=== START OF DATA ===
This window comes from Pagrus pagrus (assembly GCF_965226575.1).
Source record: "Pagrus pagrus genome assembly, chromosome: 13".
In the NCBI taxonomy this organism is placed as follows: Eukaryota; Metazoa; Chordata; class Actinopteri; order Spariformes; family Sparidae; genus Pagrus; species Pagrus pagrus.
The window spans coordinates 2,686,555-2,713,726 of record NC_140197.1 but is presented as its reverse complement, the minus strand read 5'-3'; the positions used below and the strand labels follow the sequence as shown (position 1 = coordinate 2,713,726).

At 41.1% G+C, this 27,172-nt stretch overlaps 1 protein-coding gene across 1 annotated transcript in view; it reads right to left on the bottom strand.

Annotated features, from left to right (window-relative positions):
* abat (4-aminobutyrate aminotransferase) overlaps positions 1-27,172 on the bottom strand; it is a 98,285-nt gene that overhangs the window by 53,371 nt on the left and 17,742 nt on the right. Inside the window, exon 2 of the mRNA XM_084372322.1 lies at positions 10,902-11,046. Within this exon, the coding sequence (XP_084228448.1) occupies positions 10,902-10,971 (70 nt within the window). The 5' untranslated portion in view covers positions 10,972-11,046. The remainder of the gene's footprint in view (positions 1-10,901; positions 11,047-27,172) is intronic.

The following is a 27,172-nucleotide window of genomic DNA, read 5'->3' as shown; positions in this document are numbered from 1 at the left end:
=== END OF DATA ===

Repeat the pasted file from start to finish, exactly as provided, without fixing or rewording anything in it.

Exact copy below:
This window comes from Pagrus pagrus (assembly GCF_965226575.1).
Source record: "Pagrus pagrus genome assembly, chromosome: 13".
In the NCBI taxonomy this organism is placed as follows: Eukaryota; Metazoa; Chordata; class Actinopteri; order Spariformes; family Sparidae; genus Pagrus; species Pagrus pagrus.
The window spans coordinates 2,686,555-2,713,726 of record NC_140197.1 but is presented as its reverse complement, the minus strand read 5'-3'; the positions used below and the strand labels follow the sequence as shown (position 1 = coordinate 2,713,726).

At 41.1% G+C, this 27,172-nt stretch overlaps 1 protein-coding gene across 1 annotated transcript in view; it reads right to left on the bottom strand.

Annotated features, from left to right (window-relative positions):
* abat (4-aminobutyrate aminotransferase) overlaps positions 1-27,172 on the bottom strand; it is a 98,285-nt gene that overhangs the window by 53,371 nt on the left and 17,742 nt on the right. Inside the window, exon 2 of the mRNA XM_084372322.1 lies at positions 10,902-11,046. Within this exon, the coding sequence (XP_084228448.1) occupies positions 10,902-10,971 (70 nt within the window). The 5' untranslated portion in view covers positions 10,972-11,046. The remainder of the gene's footprint in view (positions 1-10,901; positions 11,047-27,172) is intronic.

The following is a 27,172-nucleotide window of genomic DNA, read 5'->3' as shown; positions in this document are numbered from 1 at the left end: